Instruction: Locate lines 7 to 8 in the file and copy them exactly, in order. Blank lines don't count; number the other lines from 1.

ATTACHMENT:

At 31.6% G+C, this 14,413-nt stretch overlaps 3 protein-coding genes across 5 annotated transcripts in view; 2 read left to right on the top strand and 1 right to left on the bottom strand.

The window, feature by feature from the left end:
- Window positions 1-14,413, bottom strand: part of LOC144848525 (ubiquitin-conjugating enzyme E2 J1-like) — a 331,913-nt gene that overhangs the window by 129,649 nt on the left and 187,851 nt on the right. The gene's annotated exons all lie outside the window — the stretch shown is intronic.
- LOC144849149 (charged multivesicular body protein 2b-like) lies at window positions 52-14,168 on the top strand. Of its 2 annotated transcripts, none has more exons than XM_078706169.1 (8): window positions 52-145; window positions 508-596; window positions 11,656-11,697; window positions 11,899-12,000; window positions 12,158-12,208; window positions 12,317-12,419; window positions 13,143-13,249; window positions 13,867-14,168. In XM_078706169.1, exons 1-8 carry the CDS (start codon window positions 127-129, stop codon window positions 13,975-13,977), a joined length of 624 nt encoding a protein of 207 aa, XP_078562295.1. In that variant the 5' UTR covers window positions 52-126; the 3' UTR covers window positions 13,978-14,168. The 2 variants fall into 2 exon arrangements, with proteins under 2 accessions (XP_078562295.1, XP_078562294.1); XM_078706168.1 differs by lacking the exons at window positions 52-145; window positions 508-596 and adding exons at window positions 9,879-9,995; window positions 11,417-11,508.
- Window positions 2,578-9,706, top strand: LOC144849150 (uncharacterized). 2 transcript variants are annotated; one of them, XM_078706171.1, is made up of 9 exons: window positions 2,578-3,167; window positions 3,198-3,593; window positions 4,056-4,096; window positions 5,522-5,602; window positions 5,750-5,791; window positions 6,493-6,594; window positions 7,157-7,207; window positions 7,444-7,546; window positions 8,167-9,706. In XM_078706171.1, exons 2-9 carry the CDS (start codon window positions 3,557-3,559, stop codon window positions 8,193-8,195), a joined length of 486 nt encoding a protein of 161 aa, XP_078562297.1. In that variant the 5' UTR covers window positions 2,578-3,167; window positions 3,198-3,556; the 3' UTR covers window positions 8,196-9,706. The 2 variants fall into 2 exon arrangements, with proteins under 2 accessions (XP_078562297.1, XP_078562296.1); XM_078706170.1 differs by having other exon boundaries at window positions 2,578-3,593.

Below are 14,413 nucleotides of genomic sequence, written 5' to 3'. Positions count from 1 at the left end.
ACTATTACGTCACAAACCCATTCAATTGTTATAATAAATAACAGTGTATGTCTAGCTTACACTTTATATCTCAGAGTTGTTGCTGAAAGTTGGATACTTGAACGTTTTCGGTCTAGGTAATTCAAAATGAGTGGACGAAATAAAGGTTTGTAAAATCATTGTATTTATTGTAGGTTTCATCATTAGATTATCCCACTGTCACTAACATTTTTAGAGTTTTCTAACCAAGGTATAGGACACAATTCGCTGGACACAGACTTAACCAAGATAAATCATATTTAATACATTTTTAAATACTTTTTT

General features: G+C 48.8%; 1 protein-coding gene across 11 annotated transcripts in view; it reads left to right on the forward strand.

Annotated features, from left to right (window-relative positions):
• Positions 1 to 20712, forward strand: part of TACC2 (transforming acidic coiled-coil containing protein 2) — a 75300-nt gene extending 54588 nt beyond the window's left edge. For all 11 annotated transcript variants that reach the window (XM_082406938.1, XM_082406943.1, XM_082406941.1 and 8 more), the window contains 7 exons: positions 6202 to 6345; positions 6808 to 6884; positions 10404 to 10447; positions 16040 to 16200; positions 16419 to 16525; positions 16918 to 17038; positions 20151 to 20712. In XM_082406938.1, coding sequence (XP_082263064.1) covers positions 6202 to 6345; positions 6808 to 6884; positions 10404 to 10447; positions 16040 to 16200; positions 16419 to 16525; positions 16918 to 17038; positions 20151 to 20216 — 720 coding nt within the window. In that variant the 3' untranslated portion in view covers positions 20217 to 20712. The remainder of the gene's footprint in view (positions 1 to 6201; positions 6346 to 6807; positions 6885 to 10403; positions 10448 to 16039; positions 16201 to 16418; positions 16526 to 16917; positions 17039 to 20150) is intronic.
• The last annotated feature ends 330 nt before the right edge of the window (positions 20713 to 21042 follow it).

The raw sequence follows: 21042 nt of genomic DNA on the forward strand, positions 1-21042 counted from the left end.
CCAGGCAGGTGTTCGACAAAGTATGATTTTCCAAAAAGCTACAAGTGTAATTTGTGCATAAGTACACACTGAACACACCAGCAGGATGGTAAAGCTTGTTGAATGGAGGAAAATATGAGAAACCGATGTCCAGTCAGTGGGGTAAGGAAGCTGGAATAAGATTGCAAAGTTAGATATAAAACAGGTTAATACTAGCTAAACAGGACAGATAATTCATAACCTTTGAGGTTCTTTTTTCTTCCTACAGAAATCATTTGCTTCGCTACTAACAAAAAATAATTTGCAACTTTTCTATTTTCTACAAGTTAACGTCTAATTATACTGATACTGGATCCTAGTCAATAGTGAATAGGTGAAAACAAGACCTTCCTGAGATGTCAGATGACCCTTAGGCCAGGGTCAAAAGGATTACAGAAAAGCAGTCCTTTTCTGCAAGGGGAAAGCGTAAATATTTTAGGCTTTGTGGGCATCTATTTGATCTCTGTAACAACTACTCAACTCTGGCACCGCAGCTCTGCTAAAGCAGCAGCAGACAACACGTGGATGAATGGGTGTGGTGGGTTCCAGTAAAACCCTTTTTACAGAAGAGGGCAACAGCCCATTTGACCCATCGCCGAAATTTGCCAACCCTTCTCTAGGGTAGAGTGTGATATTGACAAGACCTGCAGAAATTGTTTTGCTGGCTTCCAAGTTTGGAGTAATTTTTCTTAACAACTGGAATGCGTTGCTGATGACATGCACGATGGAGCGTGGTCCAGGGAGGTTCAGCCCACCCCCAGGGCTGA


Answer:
ACTATTACGTCACAAACCCATTCAATTGTTATAATAAATAACAGTGTATGTCTAGCTTACACTTTATATCTCAGAGTTGTTGCTGAAAGTTGGATACTTGAACGTTTTCGGTCTAGGTAATTCAAAATGAGTGGACGAAATAAAGGTTTGTAAAATCATTGTATTTATTGTAGGTTTCATCATTAGATTATCCCACTGTCACTAACATTTTTAGAGTTTTCTAACCAAGGTATAGGACACAATTCGCTGGACACAGACTTAACCAAGATAAATCATATTTAATACATTTTTAAATACTTTTTT

General features: G+C 48.8%; 1 protein-coding gene across 11 annotated transcripts in view; it reads left to right on the forward strand.